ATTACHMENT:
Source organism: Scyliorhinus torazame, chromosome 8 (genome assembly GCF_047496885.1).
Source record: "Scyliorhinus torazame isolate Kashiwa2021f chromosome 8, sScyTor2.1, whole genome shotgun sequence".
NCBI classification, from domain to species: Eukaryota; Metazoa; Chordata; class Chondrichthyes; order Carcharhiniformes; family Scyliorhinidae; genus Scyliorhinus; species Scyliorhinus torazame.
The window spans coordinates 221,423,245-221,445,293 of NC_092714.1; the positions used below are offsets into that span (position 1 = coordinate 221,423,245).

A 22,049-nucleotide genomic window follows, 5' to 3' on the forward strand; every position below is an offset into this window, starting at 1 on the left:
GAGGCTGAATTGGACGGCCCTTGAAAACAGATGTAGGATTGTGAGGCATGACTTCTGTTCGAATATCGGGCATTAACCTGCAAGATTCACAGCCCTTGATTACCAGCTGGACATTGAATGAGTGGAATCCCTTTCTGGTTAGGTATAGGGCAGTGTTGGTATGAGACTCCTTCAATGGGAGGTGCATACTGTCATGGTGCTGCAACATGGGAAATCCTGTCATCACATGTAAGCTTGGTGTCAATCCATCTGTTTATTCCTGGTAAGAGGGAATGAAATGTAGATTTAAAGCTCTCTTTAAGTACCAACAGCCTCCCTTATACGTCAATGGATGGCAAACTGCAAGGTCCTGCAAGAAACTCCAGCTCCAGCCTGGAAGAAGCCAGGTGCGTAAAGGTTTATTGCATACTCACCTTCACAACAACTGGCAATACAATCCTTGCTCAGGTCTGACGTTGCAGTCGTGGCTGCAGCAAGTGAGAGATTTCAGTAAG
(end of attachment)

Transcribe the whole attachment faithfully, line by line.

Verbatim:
Source organism: Scyliorhinus torazame, chromosome 8 (genome assembly GCF_047496885.1).
Source record: "Scyliorhinus torazame isolate Kashiwa2021f chromosome 8, sScyTor2.1, whole genome shotgun sequence".
NCBI classification, from domain to species: Eukaryota; Metazoa; Chordata; class Chondrichthyes; order Carcharhiniformes; family Scyliorhinidae; genus Scyliorhinus; species Scyliorhinus torazame.
The window spans coordinates 221,423,245-221,445,293 of NC_092714.1; the positions used below are offsets into that span (position 1 = coordinate 221,423,245).

A 22,049-nucleotide genomic window follows, 5' to 3' on the forward strand; every position below is an offset into this window, starting at 1 on the left:
GAGGCTGAATTGGACGGCCCTTGAAAACAGATGTAGGATTGTGAGGCATGACTTCTGTTCGAATATCGGGCATTAACCTGCAAGATTCACAGCCCTTGATTACCAGCTGGACATTGAATGAGTGGAATCCCTTTCTGGTTAGGTATAGGGCAGTGTTGGTATGAGACTCCTTCAATGGGAGGTGCATACTGTCATGGTGCTGCAACATGGGAAATCCTGTCATCACATGTAAGCTTGGTGTCAATCCATCTGTTTATTCCTGGTAAGAGGGAATGAAATGTAGATTTAAAGCTCTCTTTAAGTACCAACAGCCTCCCTTATACGTCAATGGATGGCAAACTGCAAGGTCCTGCAAGAAACTCCAGCTCCAGCCTGGAAGAAGCCAGGTGCGTAAAGGTTTATTGCATACTCACCTTCACAACAACTGGCAATACAATCCTTGCTCAGGTCTGACGTTGCAGTCGTGGCTGCAGCAAGTGAGAGATTTCAGTAAG